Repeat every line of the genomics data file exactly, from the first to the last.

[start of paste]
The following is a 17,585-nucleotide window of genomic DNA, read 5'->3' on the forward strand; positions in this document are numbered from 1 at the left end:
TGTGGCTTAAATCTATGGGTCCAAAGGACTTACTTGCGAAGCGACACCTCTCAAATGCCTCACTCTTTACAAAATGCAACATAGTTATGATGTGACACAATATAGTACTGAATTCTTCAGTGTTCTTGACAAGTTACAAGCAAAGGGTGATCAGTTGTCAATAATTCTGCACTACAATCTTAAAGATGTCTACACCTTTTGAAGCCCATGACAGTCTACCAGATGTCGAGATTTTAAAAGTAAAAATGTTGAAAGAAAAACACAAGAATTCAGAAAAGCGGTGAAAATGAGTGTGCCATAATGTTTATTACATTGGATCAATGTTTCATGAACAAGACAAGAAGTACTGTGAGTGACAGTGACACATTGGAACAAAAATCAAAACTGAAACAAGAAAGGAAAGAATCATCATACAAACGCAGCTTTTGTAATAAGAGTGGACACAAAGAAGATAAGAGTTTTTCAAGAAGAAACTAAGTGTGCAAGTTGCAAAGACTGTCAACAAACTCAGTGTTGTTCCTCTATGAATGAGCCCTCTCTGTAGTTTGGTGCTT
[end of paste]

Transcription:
The following is a 17,585-nucleotide window of genomic DNA, read 5'->3' on the forward strand; positions in this document are numbered from 1 at the left end:
TGTGGCTTAAATCTATGGGTCCAAAGGACTTACTTGCGAAGCGACACCTCTCAAATGCCTCACTCTTTACAAAATGCAACATAGTTATGATGTGACACAATATAGTACTGAATTCTTCAGTGTTCTTGACAAGTTACAAGCAAAGGGTGATCAGTTGTCAATAATTCTGCACTACAATCTTAAAGATGTCTACACCTTTTGAAGCCCATGACAGTCTACCAGATGTCGAGATTTTAAAAGTAAAAATGTTGAAAGAAAAACACAAGAATTCAGAAAAGCGGTGAAAATGAGTGTGCCATAATGTTTATTACATTGGATCAATGTTTCATGAACAAGACAAGAAGTACTGTGAGTGACAGTGACACATTGGAACAAAAATCAAAACTGAAACAAGAAAGGAAAGAATCATCATACAAACGCAGCTTTTGTAATAAGAGTGGACACAAAGAAGATAAGAGTTTTTCAAGAAGAAACTAAGTGTGCAAGTTGCAAAGACTGTCAACAAACTCAGTGTTGTTCCTCTATGAATGAGCCCTCTCTGTAGTTTGGTGCTT